Tough Mudder pro gives tips on conquering a mud run

Competitors race through a Tough Mudder. Credit: Getty Images
Competitors race through a Tough Mudder.
Credit: Getty Images

Mud runs are pretty much the real-world version of “The Hunger Games,” minus the whole killing each other thing. You’ve got to be fast. You’ve got to think on your feet. You’ve got to overcome any challenge thrown your way. And just like Katniss and co. readied themselves for battle, you too will have to train your body (and your mind!) if you strive to take on an obstacle race this year (and you’re brave enough to accept the fact that you might get some gross stuff in your mouth).

We got tips for both first-timers and experienced pros from Nolan Kombol, head designer of Tough Mudder. For the sake of this story, just call him Plutarch Heavensbee.

For the newbies

Believe that you can do it: “That’s the first challenge,” he says. “I’ve met so many people who said, ‘I was scared to try a Tough Mudder.’ But they came into it and they said, ‘You know, I lost 40 pounds to do this thing and then I did it. And I was so happy with myself.’ It’s about committing to it and then planning goals for yourself.”

Prepare — to an extent: You can do lifts, pull-ups, squats and other traditional moves in or out of the gym, “but there are gonna be certain parts of the courts that stretch you and pull you in different ways,” he says. Start your training a month or two before the event with body weight exercises — those will prep you the best, he says. “It’s about being prepared for a different kind of movement.”

Hydrate: Your belly should have a little food in it right before your race, but you want to start hydrating well in advance. “I think that’s a common mistake among athletes, realizing that this starts the day before,” he says.

Be comfy: You’re gonna get cold, and you’re gonna get wet, so be prepared with durable shorts, an undershirt (he likes Under Armour), sunscreen (lots of it, SPF 30 or above) and shoes that’ll weather any terrain. “A lot of first timers don’t realize just how long you’ll be running through water, through mud, through gravel, through all sorts of tough terrain that actually impacts your shoes,” he says. “It’s nothing like a normal run.”

 

For the experienced

Tackle the obstacles that gave you hell: Lose your way on the funky monkey last time? You’re not alone: Roughly 60 percent of first-timers flail on their slanted monkey bar set over a pit of water. “I think for repeat Mudders, the good thing is to set personal challenges for yourself,” he says. For example, you might aim to five rungs instead of three rungs this time.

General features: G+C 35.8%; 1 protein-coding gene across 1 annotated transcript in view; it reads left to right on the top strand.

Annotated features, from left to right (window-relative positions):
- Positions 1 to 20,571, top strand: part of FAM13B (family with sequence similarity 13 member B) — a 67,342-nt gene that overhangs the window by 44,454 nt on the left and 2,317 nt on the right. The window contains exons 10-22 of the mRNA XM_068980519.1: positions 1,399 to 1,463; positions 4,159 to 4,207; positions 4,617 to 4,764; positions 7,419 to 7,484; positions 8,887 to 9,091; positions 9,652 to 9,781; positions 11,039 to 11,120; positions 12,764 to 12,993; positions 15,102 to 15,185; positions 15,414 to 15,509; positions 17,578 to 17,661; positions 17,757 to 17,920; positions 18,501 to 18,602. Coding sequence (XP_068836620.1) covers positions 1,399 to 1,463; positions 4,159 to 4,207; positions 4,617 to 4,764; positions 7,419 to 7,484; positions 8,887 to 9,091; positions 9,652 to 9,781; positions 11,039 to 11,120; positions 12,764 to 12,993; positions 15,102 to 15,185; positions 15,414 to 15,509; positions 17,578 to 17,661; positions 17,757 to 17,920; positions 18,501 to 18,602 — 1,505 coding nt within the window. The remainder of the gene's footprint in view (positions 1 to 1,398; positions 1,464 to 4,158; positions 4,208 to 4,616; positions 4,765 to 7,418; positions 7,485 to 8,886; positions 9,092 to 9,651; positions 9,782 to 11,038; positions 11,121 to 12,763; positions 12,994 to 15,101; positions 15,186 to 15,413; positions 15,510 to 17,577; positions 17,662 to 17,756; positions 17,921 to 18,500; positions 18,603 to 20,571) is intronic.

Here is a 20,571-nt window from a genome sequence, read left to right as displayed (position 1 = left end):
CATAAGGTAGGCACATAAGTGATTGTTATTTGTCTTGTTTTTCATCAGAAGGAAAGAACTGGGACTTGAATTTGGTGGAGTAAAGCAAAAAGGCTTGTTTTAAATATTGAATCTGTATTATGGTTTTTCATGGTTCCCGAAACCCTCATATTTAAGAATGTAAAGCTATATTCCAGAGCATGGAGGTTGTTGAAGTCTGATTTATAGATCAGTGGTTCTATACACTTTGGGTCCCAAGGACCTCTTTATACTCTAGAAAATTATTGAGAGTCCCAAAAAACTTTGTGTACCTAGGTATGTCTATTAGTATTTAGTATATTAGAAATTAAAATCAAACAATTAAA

Decide to help others: You’ve already kicked butt on this course, why not help someone new to it? Since it’s not a timed event, you can spare a few minutes to lend a hand. “It’s about spending not one minute on top of a wall helping the person behind you up — it’s about staying up there for five minutes and helping 20 people up,” he says. Got a competitive streak? Again, make it a game for yourself. “I’ll have little goals for myself, like I’ll say, ‘Today I’m going to try to get four people up Everest. I’m going to try to get 10 people over Berlin Wall.’ A lot of it is about embracing the camaraderie spirit of what the event is.”

 

Train your mind

We asked Navy SEAL Mark Divine, author of “8 Weeks to Sealift,” for some tips on the mentally tough aspects of racing.

Use your breath to stay positive

“When the going gets tough, that’s when the doubt and the negativity starts to creep in,” Divine says. “And that destroys your performance. So we control our mind with our breathing. We keep a nice, deep, controlled breathing pattern. And that breathing pattern allows us to focus our mind. And we also wanna have a positive inner dialogue that runs through our mind while we’re in the act of the challenge. We push out any negativity or feelings of weakness or ‘I can’t.’ Keep that positive attitude going.”

Picture it
“See yourself achieving the end result that you seek. See it in your mind’s eye so you start to develop the belief in yourself that it’s possible and that you can do it.”

Be realistic about goals
“Set realistic and short-term goals,” he says. “In preparation for an event like a mud run, the goals are going to be tied toward developing realistic training. And then during the event to goals have to become really short, literally obstacle by obstacle. Don’t worry about duration, don’t worry about the totality of the challenge if you’re facing it for the first time. Literally just go through, one obstacle at a time. And enjoy it, find some pleasure and some humor in the crazy things they ask you to do. Just take it one block at a time.”